It’s that time of year. The time of year that is met with dread by students and teachers alike. The time of year that, in the winter, we need two weeks to recover from, and in the spring, at least eight.
Whatever the cause of this anxiety, I know exams are right around the corner. I know I have to get to a certain point in the curriculum by then. I know students need to review. And I know we don’t have the amount of time to review that we need.
So my mission this week is to talk about quick and easy review strategies that will take no more than 15 minutes either at the beginning or the end of class, so that we can review and continue to learn new material right until the bitter end.
1. 5-5-5 Study Guide
Never heard of it before? Well, okay–I made it up, but it works with my students, so I’m thinking it might work with yours, too.
You know those study guides that we would have killed for when we were in school? The ones our teachers never made? The ones our students never answer?
Go ahead and devote 15 minutes at the end of class to forcing students to examine this gift horse full on. It goes like this:
-Instruct students that they have five minutes to work on their study guide all alone and quietly. They should go through it and answer all of the questions they can off the top of their heads. Then they should look up questions they don’t know the answers to using their notes. Set your timer for five minutes.
-When the timer goes off, pair students with the person next to them. Explain to them that they will have five minutes to discuss answers and help each other out. Set your timer for five minutes.
-When the timer goes off, tell students that they have five minutes to ask you questions. The time limit ensures that the majority of them pay attention to questions asked and answered and that you aren’t answering study guide questions repeatedly and indefinitely. Set your timer for five minutes.
2. Study Guide Scrammble
Answer the study guide yourself, and then delete the questions, and mix up the answers. Place students into groups of three or four. Instruct them to place the number of the question on their study guide next to the answer it best goes with.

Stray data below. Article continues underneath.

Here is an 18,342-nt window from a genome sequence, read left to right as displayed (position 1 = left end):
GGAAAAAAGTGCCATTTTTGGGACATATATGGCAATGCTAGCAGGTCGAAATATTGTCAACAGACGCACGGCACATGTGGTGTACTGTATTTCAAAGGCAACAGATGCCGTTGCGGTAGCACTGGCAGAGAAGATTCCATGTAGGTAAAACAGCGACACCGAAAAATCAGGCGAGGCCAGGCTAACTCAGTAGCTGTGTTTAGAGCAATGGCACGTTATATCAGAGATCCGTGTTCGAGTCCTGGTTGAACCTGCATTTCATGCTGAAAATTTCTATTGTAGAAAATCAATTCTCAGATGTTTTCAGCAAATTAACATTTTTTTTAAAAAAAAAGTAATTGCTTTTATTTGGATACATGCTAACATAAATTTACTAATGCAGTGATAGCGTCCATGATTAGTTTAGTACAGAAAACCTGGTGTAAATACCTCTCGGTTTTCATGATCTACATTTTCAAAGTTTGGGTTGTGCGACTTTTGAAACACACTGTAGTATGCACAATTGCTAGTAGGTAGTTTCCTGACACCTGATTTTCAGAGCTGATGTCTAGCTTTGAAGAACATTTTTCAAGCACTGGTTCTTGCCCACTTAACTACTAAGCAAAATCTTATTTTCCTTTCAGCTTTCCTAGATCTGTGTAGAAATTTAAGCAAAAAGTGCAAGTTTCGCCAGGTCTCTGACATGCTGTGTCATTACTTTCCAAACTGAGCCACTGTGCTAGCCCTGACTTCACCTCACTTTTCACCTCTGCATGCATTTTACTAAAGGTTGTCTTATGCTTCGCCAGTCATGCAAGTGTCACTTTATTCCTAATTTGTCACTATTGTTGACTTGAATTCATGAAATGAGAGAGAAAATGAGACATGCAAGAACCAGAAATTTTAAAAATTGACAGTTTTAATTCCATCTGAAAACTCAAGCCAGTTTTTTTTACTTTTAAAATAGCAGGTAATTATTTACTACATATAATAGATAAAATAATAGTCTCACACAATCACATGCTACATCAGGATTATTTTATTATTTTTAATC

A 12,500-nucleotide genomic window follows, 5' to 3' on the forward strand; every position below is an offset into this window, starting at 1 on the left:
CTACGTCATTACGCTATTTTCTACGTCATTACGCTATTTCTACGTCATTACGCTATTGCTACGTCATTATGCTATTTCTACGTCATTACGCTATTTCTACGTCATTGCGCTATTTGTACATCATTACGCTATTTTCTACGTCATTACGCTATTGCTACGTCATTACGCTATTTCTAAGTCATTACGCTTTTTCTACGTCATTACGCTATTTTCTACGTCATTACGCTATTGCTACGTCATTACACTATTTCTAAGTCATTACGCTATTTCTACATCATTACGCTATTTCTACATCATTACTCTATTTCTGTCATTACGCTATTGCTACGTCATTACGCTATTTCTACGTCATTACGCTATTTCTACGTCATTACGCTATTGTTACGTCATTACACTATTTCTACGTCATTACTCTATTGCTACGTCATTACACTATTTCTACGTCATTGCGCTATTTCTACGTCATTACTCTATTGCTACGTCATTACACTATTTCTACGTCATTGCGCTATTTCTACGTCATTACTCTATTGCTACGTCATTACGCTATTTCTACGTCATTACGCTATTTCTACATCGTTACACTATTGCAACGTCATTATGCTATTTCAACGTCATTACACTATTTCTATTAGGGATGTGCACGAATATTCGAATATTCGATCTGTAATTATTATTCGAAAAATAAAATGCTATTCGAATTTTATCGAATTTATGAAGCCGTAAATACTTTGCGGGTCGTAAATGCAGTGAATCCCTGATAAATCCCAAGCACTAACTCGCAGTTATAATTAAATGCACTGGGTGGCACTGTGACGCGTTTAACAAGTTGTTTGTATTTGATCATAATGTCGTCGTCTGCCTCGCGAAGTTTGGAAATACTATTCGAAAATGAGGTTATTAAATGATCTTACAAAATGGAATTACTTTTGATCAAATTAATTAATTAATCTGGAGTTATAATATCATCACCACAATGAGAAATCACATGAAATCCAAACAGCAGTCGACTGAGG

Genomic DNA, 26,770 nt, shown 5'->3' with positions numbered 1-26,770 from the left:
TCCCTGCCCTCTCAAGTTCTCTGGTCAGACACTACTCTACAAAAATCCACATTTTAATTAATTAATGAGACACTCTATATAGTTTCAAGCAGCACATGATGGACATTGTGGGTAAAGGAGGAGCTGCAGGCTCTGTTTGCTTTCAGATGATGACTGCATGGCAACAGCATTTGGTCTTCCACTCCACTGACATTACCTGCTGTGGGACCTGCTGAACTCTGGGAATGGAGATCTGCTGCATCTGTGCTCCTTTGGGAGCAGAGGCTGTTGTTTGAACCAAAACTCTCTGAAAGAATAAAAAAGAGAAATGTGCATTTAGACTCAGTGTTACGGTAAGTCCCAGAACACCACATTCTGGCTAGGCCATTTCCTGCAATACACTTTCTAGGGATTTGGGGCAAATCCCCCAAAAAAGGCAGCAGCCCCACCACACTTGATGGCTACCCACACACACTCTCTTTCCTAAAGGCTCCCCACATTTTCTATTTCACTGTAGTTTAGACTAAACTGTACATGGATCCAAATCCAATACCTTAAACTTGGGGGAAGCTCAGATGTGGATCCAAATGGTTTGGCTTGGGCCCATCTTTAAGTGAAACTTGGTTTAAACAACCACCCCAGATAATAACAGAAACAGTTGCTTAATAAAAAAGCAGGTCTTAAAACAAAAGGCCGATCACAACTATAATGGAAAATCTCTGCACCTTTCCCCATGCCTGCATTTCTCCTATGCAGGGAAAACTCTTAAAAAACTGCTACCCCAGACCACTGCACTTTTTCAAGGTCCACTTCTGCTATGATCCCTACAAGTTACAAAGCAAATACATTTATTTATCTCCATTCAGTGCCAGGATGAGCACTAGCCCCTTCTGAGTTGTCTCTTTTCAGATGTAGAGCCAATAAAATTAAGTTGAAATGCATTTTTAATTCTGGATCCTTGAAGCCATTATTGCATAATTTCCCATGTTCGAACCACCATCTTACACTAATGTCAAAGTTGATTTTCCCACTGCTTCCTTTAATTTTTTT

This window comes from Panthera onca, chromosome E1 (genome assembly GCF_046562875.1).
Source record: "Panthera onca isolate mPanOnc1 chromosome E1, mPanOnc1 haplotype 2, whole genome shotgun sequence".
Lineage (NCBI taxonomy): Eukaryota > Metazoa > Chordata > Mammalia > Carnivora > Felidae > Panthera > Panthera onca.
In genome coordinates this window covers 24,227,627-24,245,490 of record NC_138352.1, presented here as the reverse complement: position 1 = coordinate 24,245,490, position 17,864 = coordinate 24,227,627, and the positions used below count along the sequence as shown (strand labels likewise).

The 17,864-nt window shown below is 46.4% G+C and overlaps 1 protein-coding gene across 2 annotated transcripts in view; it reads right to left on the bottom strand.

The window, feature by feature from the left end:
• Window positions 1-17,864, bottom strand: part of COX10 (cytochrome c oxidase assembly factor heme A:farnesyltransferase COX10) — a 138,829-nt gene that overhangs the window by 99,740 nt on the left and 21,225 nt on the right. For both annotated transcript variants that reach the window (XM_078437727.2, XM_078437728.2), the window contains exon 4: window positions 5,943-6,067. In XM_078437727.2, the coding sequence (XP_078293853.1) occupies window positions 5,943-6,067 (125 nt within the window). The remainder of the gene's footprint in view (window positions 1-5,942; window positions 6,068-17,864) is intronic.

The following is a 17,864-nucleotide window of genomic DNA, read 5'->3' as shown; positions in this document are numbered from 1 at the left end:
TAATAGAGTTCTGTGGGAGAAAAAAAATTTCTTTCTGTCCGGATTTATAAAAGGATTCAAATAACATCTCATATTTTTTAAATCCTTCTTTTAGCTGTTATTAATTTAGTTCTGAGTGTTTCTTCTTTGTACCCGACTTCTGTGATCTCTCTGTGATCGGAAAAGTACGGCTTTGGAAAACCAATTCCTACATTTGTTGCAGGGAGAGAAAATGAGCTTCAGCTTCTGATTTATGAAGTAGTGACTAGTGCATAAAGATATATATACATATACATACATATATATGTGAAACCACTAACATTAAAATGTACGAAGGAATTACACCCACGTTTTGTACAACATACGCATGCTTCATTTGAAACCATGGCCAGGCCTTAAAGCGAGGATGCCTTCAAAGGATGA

I make this quick by turning it into a challenge. The first group that gets all of the answers correct, wins. I give them XP (points for my gamified classroom), but candy and extra credit are also great incentives.
To make checking their answers go as quickly as possible, be sure to make a key with the study guide question numbers next to the answers.
3. Face the Class
This is another one I made up, but with the help of tried and true games like TABOO and the once popular app, HEADS UP.
For a 15 minute Review:
-Type one vocabulary, concept, person, etc. word onto a single PowerPoint slide. Fill up as many slides with one word as you plan to review.
-The team with the most points at the end of the game wins (XP, a piece of candy, extra credit…).
If I ever have a few minutes left at the end of class, I call one student up to “Face the Class.” The entire class gives clues without saying the word. If the student guesses the correct answer before the timer goes off, he/she gets a piece of candy and selects the next student to “Face the Class.”
I used this method once before when I was being observed and had 5 minutes left with nothing to do, and the administrator was quite impressed!
I made a PowerPoint game template of this with a built in timer and a scoreboard that you can type on in present mode. You can preview it HERE.
|Get it HERE!|
What are your quick, go-to reviews that take 15 minutes or less? Leave a comment and let me know.
And check back in next week when I talk about the three best super quick reviews using technology–perfect for the 1:1 classroom!